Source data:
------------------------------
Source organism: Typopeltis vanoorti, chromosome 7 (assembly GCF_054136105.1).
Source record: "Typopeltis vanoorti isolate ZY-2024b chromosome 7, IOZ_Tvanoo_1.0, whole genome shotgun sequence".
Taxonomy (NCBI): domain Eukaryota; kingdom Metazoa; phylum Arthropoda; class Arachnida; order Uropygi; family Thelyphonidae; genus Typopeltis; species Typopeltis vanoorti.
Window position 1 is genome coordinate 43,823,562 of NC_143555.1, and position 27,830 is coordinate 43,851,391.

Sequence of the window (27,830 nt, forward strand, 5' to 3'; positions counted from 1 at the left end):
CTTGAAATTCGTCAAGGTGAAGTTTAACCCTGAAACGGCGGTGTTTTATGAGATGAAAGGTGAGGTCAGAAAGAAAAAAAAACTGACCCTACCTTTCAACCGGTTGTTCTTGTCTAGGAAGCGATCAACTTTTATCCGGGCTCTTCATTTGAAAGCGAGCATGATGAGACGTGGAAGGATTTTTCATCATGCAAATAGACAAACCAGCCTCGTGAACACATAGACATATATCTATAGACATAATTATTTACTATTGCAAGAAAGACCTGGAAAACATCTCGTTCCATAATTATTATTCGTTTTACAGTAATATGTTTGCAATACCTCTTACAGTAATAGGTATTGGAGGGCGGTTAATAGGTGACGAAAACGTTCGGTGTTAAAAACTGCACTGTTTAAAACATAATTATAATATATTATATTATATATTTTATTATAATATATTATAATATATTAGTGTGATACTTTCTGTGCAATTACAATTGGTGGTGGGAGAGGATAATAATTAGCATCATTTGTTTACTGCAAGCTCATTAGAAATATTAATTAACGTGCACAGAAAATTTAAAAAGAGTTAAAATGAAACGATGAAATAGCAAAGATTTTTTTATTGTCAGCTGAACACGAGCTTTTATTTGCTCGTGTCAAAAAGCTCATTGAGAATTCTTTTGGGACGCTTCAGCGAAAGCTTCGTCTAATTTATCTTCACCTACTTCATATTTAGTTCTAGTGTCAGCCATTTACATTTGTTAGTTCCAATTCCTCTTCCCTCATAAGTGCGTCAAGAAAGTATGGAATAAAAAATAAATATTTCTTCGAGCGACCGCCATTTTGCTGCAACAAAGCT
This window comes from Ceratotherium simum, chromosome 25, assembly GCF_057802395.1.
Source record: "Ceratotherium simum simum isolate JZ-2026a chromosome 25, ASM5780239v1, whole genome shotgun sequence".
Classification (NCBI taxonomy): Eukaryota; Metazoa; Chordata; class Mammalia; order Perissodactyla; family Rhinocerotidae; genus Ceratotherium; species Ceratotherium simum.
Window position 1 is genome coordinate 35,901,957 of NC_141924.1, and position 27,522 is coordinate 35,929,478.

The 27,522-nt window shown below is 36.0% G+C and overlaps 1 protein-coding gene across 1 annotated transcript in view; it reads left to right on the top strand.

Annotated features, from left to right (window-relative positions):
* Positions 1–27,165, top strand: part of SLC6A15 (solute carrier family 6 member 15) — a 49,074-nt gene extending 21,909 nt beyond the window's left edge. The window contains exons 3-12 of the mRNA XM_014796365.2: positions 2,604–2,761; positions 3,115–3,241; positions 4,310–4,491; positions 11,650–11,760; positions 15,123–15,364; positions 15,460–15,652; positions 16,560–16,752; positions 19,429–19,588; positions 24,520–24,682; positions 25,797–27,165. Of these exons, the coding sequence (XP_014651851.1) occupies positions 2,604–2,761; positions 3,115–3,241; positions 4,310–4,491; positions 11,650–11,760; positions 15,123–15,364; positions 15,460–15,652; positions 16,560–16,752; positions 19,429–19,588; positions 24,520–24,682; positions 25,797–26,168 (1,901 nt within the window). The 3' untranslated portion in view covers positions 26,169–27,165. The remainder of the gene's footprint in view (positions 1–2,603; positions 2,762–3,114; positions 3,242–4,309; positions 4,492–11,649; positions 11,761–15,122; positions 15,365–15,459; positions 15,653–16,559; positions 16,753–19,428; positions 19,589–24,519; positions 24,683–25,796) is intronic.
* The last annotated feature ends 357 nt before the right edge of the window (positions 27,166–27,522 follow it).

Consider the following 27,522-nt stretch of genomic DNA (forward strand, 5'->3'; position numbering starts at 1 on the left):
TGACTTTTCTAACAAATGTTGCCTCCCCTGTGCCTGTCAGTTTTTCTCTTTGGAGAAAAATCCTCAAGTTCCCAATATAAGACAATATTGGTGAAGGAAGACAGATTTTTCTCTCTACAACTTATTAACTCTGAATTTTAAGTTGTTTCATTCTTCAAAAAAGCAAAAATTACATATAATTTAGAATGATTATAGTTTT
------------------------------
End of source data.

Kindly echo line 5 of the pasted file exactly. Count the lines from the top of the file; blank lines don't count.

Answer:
Sequence of the window (27,830 nt, forward strand, 5' to 3'; positions counted from 1 at the left end):